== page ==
Seniors & Aging

Retired teacher thankful for dental program at Bellingham senior center

Dental hygienist Anita Rodriguez feels around the mouth of Alice Ellingson during a teeth cleaning visit Friday morning, Dec. 17, 2010 at the Bellingham Senior Center. Ellingson has been a part of the Smiles for Life Senior Dental Access Program since it started in 2007.
Dental hygienist Anita Rodriguez feels around the mouth of Alice Ellingson during a teeth cleaning visit Friday morning, Dec. 17, 2010 at the Bellingham Senior Center. Ellingson has been a part of the Smiles for Life Senior Dental Access Program since it started in 2007. THE BELLINGHAM HERALD

Alice Ellingson says the high cost of dental appointments prevented her from getting regular cleanings and dental care until she found out about reduced-cost dentistry at the Bellingham Senior Activity Center.

A former special-education teacher, she says she has to make sure her teeth are in good condition because tartar, or hardened dental plaque, is genetic in her family.

Age: 82.

Home: Bellingham, for 63 years.

Well-educated: Ellingson remembers taking home economics classes at Western Washington University in the Old Main building. She graduated in 1970 with a teaching degree in home economics, and later attended Kansas State University for her master's degree in institutional food preparation.

"I figured Home Ec. would be easy," Ellingson says. "I'd been married for years, so I thought I'd have no problem. Little did I know it'd be hard work."

Teaching career: Ellingson commuted to teach special education at Everett High School, and later taught at Bellingham Technical College.

Long marriage: She was married to Neil Ellingson, a World War II veteran and former Georgia-Pacific foreman, for 47 years, until he died.

"We'd go to meetings together, go camping and we had a property in Winthrop," she says. "We'd travel around the Pacific Northwest."

How they met: "I was living in Long Beach when my husband's ship was docked there in 1945," she says. "We met, fell in love, and two months later we were married by a judge."

Growing family: Ellingson has four daughters, 11 grandchildren, 12 great-grandchildren and four great-great grandchildren. She says her two oldest daughters in their 60s have false teeth because of tartar.

Get-togethers: Ellingson's daughters and their families are spread out across the country, so once a year they pick a different state for a family reunion. Last summer, they met in Colorado.

Life as a matriarch: "You don't even think about it," Ellingson says. "You just think well, there's this child and that grandchild. ... As you get older, you never age in your mind; you're 35 years old."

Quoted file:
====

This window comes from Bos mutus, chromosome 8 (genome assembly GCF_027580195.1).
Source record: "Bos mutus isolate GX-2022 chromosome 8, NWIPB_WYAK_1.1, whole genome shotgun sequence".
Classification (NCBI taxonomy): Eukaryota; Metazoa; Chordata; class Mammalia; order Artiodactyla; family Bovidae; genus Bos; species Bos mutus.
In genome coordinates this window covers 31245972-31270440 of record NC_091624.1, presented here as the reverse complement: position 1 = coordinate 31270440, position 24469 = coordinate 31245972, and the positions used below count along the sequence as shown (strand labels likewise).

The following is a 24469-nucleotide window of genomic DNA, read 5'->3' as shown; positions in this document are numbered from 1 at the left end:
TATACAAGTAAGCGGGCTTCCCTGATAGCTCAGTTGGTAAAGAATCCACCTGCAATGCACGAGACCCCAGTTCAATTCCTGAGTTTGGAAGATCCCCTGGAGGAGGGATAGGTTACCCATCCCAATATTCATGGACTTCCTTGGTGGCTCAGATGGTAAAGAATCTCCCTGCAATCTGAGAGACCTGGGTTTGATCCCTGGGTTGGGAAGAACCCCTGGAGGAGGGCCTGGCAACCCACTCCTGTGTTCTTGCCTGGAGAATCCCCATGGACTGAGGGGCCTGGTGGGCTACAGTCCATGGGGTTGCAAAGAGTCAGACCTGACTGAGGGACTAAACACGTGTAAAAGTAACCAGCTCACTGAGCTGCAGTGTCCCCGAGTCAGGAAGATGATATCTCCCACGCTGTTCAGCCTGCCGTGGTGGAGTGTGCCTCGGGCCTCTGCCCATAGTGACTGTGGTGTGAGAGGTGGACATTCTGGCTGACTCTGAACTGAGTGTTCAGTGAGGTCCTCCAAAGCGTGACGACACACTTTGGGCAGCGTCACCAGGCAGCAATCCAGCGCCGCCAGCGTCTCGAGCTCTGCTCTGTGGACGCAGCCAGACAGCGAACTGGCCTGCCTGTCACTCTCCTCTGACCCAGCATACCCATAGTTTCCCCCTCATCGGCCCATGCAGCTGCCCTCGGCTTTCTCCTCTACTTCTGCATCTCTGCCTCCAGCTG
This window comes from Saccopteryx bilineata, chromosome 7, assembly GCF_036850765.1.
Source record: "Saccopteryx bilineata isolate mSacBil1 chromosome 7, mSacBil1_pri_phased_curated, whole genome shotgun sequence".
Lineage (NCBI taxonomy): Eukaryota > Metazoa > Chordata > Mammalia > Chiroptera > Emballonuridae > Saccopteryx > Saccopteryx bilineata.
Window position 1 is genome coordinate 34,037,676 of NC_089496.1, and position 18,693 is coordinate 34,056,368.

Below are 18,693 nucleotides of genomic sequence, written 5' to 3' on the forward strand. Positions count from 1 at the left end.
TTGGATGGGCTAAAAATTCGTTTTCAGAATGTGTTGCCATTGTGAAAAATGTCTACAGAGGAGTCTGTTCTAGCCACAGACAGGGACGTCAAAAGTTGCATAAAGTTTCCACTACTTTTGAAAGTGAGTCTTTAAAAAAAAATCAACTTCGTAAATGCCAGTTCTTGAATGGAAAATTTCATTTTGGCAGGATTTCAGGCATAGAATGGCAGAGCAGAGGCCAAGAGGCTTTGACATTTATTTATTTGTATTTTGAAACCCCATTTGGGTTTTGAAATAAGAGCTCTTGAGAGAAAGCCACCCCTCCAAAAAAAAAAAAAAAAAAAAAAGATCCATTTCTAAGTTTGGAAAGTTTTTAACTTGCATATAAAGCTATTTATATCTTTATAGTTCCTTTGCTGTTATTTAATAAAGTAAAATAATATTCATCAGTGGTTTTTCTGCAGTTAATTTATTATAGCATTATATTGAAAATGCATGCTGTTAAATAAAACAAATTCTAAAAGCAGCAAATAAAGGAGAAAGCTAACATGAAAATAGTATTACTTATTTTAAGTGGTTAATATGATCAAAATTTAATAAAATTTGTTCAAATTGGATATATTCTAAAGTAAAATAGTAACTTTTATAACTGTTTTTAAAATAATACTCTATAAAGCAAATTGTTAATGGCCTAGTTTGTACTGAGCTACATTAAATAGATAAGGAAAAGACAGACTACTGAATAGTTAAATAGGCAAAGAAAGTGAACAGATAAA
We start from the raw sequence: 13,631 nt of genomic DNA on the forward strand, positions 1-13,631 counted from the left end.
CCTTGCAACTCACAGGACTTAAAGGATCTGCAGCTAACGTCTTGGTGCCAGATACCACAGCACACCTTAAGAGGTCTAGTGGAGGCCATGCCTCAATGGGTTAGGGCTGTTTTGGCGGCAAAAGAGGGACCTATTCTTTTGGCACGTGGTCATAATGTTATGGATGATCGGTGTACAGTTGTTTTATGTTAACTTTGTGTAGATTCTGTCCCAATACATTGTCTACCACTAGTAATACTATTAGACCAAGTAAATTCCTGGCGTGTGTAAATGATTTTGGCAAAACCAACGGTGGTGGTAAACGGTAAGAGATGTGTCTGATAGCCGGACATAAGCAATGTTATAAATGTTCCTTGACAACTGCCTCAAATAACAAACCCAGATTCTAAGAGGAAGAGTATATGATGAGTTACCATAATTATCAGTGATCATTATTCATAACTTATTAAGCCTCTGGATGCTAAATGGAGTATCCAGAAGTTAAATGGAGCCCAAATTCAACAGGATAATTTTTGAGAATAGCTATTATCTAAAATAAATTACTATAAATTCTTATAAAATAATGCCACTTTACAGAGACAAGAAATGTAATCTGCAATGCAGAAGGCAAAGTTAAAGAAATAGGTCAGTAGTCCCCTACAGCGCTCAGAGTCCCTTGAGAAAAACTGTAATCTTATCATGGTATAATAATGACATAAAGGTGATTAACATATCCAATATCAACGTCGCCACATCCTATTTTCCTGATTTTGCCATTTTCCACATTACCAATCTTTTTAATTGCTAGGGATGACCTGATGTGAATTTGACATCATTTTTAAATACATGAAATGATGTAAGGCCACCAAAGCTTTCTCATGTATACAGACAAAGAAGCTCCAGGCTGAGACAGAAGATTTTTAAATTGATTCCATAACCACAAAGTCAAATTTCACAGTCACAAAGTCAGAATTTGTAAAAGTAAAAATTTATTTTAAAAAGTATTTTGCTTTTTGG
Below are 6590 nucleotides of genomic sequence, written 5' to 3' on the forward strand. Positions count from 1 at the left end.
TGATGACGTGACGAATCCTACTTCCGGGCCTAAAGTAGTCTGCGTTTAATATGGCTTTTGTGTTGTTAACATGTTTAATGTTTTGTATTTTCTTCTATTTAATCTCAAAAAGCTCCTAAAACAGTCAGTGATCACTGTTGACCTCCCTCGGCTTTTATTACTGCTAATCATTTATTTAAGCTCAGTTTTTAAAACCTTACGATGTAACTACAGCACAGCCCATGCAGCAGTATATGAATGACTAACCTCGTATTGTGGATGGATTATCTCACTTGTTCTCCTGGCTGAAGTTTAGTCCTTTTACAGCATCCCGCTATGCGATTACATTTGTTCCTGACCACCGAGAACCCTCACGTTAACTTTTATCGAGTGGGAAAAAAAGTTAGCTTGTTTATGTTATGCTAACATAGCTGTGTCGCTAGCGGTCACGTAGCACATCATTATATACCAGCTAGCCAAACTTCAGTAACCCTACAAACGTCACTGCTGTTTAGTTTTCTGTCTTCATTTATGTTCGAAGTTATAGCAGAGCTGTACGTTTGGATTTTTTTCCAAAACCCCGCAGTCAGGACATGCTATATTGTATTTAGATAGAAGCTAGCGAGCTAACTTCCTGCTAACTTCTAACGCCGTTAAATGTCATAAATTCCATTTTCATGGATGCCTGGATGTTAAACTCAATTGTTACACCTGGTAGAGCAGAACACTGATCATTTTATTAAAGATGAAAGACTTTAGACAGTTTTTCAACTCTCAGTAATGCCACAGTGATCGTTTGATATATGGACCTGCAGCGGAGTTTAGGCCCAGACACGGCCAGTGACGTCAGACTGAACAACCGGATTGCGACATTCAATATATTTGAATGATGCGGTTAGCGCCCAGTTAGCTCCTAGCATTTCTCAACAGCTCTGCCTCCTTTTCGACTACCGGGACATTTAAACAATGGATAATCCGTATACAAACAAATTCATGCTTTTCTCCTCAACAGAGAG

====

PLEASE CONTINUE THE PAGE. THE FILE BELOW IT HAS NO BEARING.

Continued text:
Loves to read: "I have piles of books at my house," she says.

Cookbooks and mystery novels are her favorites.

Involved in community: Ellingson is active in several organizations, including Veterans of Foreign Wars Ladies Auxiliary Post 1585, and Daughters of the American Revolution.

"I've definitely become an organizer, it's just part of my personality," she says. "If you looked at my house, you'd say this woman has no order, but in my mind I like things orderly."

VFW service: "We're always talking about how we're going to the help the community and the veterans," Ellingson says. "This past Veterans Day, we went to a veterans' nursing home to chat with and give gifts to the men there."

Insurance problem: "When my husband was alive, we had dental insurance through Georgia-Pacific," she says. "After he passed away, I did get into a bad situation because I had to go the dentist and without my husband's insurance the bill was astronomical."

Tale of tartar: "It forms around your teeth and gets hard; that's why you have to have your teeth cleaned," Ellingson explains. "If you don't get your teeth cleaned, you may need surgery or may need to have your teeth removed. Because of tartar problems in our family, we tend to lose our teeth."

Ellingson has an upper denture plate and lower partial dentures.

Teeth missing: Aside from tartar, Ellingson says missing teeth also runs in her family.

"It's just kind of strange," she says. "In one of my front teeth, the baby tooth stayed there, but it's not a problem for me. One niece of mine had two of her front teeth missing, and the ones in back just filled in."

Dental routine at home: Ellingson brushes twice daily and flosses once a day. She also takes vitamins and calcium supplements.

Healthy teeth important: "For seniors, you've got to keep those teeth brushed, and if something goes wrong, get to a dentist as soon as possible, even if it's going to be costly," Ellingson says. "I know an older lady who still has most of her teeth because she figured the money was worth it."


HELP FOR SENIORS

The Senior Smiles for Life program provides low-cost dental care at Bellingham Senior Activity Center, 315 Halleck St. For appointments, call 360-738-2500.

Bellingham Technical College offers low-cost dental care at its dental hygiene clinic, but the clinic is closed until early February. To have your name added to the patient waiting list, call 360-715-8349, ext. 2.

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